So, the interface is one part of today’s story. The HSDL-compatible drive is the other.
For all intents and purposes, the technology underlying HSDL is completely transparent to the enthusiast or IT administrator that sets it up. Plug in the controller card, attach the SFF-8087 connector to the 3.5” drive, plug in a SATA power cable, install the Silicon Image drivers and go.
But I couldn’t resist dismantling the thing.
Inside the IBIS, you’ll find three boards. There’s one controller board hosting the SAS/power connections and a 3 Gb/s Silicon Image SiI3124 PCI-X-to-four-port-SATA controller, which snaps into an internal backplane. Two other boards are loaded down with 34 nm MLC NAND from Intel, along with a pair of SandForce SF-1200 controllers each. Each one of these appears as a 55 GB drive in the Silicon Image controller BIOS.
If it helps, think of the IBIS as very similar to the RevoDrive X2 that SandForce was showing off at IDF 2010. Only, instead of dropping into a PCI Express x4 slot, the IBIS plugs into a controller that drops into a PCI Express x4 and communicates over an interface that is in no way throughput-constrained today. Architecturally, though, both drive products are really very similar.
Of course, the IBIS is bootable, and although Windows 7 doesn't include the driver for Silicon Image's controller, adding once Windows 7 setup reports that it didn't find any drives lets the OS see the SSD and install to it. Although there are 256 GB worth of NAND chips and OCZ advertises our sample as a 240 GB offering, you actually get 223 GB of usable space. This is a result of 1) a binary to decimal conversation and 2) over-provisioning on OCZ's part.
The sample OCZ sent over boasts 128 GB of flash per board (256 GB total), though the drive’s advertised capacity is 240 GB. In essence, what you’re getting is an array of 128 GB flash-laden boards inside that 240 GB model. Technically, this isn’t actually RAID 0; OCZ employs Frame Information Structure (FIS)-based switching, allowing the Silicon Image IC to talk to all four SandForce controllers simultaneously and facilitating the aggregated bandwidth you’d normally chalk up to striping. Presumably, the lower-capacity drives don’t employ as many channels per board, resulting in performance figures that trail the 240-960 GB SKUs. OCZ’s data sheet claims maximum sequential reads of up to 740 MB/s and writes as high as 690 MB/s, with up to 100,000 IOPS for the 100 and 160 GB drives.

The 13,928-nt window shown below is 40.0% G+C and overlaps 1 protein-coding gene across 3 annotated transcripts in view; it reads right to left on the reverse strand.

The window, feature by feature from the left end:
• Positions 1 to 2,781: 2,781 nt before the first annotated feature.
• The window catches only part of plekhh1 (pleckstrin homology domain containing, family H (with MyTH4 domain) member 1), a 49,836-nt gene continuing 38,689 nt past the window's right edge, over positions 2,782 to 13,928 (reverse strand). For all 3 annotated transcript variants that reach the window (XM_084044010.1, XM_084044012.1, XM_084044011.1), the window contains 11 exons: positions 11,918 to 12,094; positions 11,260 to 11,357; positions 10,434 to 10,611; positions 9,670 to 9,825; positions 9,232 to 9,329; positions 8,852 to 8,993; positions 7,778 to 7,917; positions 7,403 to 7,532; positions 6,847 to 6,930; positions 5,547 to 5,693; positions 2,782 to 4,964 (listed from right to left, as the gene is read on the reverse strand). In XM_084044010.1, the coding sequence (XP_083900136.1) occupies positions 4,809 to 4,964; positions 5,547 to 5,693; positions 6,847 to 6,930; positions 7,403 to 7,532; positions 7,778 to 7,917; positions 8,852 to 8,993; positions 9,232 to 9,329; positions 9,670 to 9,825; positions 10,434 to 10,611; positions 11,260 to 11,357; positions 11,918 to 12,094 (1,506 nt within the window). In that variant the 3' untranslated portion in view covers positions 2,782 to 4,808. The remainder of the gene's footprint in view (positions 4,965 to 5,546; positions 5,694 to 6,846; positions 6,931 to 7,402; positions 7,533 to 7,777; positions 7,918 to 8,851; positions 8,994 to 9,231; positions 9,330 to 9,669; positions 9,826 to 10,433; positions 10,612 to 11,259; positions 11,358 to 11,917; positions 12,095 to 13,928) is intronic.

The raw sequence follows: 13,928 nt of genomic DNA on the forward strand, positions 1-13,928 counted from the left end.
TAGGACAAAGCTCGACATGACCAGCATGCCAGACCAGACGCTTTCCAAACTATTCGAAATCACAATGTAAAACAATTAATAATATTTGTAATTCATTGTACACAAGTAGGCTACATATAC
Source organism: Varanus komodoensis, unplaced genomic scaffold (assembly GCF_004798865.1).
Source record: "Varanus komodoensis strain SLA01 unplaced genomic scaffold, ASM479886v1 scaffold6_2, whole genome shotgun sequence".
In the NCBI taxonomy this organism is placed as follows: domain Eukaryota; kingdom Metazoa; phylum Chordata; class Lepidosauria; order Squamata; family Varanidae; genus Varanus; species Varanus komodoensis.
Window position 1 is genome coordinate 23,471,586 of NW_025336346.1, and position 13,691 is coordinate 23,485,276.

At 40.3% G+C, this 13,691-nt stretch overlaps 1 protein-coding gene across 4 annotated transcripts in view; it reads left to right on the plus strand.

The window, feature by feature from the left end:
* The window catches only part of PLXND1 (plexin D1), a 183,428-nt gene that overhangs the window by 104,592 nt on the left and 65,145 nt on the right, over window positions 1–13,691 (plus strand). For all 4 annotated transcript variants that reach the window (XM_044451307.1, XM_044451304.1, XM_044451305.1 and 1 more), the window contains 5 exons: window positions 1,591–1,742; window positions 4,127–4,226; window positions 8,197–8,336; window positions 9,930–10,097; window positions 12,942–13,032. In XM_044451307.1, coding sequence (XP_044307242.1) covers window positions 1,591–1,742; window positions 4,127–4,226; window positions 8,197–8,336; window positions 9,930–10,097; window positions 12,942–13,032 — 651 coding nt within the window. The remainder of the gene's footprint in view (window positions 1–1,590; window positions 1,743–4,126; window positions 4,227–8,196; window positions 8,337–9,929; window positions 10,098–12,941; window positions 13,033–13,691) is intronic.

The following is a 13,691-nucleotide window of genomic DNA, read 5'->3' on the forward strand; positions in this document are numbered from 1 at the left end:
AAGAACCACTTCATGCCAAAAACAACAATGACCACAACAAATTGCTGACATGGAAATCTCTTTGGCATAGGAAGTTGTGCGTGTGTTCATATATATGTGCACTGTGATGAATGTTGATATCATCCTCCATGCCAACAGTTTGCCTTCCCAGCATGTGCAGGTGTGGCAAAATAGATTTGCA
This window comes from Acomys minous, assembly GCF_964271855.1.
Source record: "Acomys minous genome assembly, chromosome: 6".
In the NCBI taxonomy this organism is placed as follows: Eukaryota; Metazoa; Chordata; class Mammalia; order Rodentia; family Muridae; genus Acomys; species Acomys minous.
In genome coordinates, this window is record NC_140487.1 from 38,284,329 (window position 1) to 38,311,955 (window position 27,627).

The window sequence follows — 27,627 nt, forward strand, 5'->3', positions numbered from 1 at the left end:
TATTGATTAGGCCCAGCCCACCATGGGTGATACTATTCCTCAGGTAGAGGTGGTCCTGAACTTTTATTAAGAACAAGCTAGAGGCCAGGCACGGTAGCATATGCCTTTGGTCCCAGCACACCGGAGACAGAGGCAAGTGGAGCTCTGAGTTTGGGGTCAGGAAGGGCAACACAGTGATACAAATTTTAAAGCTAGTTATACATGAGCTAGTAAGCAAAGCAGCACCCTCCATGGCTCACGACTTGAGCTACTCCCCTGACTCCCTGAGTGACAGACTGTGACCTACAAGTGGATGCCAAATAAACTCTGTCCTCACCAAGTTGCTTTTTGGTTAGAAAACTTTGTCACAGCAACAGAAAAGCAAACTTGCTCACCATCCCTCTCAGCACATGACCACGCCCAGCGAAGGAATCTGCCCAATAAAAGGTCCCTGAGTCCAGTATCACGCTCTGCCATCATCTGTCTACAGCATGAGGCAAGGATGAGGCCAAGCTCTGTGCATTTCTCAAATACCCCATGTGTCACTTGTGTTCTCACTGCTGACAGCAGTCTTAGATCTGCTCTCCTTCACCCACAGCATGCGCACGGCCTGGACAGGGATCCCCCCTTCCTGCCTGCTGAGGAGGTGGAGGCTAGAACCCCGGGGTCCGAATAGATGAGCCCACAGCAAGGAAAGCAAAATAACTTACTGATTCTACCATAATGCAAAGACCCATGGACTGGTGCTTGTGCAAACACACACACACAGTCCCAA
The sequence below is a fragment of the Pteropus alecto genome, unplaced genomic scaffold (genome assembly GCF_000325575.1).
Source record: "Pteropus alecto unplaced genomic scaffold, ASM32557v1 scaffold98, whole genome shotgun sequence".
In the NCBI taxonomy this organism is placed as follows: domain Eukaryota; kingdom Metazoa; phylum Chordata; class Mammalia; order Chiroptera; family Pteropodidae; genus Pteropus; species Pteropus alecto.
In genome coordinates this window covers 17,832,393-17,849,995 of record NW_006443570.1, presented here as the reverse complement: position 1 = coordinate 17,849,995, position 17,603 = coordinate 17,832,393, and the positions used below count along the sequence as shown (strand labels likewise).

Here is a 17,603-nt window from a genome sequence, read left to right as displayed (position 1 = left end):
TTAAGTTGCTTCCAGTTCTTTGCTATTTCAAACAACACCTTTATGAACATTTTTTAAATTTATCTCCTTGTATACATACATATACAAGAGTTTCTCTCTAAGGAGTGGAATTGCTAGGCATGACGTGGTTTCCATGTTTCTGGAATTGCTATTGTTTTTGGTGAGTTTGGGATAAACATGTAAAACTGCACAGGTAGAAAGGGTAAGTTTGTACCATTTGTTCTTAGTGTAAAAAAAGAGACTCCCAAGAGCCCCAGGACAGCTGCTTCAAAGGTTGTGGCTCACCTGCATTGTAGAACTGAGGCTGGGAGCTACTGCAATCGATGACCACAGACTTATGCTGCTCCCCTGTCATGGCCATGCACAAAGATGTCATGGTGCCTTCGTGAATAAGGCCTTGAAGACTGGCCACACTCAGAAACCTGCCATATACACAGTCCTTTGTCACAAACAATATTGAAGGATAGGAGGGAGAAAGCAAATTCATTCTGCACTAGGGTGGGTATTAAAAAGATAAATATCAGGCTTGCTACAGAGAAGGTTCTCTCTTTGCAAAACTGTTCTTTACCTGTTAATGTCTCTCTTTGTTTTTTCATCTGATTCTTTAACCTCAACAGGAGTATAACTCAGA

OCZ does have plans to sell a separate RAID card that’ll allow you stripe physical drives together—the board needs another logic chip to mux/demux the drives’ channels. The company knows that there are certain features that’ll need to be enabled if it hopes to see widespread adoption, and it says they’re being worked on currently. RAID support is one of those features. S.M.A.R.T. compatibility is another.
The IBIS drives don’t support TRIM in any form today. OCZ claims that this could potentially change in the future, but assume it won’t if you’re shopping around today. OCZ also makes no mention of idle garbage collection support, though past experience suggests this shouldn’t be a serious issue on a SandForce-based product. Should we experience performance degradation after prolonged use, we’ll make an update to this piece. Update: I followed up with OCZ, and it sounds like the SandForce controllers perform their own form of garbage collection, wrapped up into the DuraClass technology package. This should help maintain the drive's performance.
Also, be sure you’re dropping the IBIS into a system with ample system throughput. Naturally, using the drive on a P55-based platform already rocking a discrete graphics card is going to kill its performance (thank Intel’s chipset folks for that). You’d almost assuredly need an X58- or 890FX-based desktop platform, or something based on 5520 in the workstation space. Then again, if you’re in the market for a drive like this, “going cheap” probably wasn’t in the cards anyway.
The Future Of IBIS
In discussing IBIS, OCZ’s Ryan Petersen gave away some of the company’s plans for the drive’s future (it does seem to have a roadmap—it’s not a one-off product). While the architecture being used today is capable of up to 120,000 IOPS, OCZ expects to release a version in three months capable of twice that. From there, this first-gen HSDL implementation will be maxed out, and the interface speed will have to increase. Once they’re there, today’s hardware is going to get pushed down-market (a la Nvidia’s G92, for example), and a new generation will be launched up top.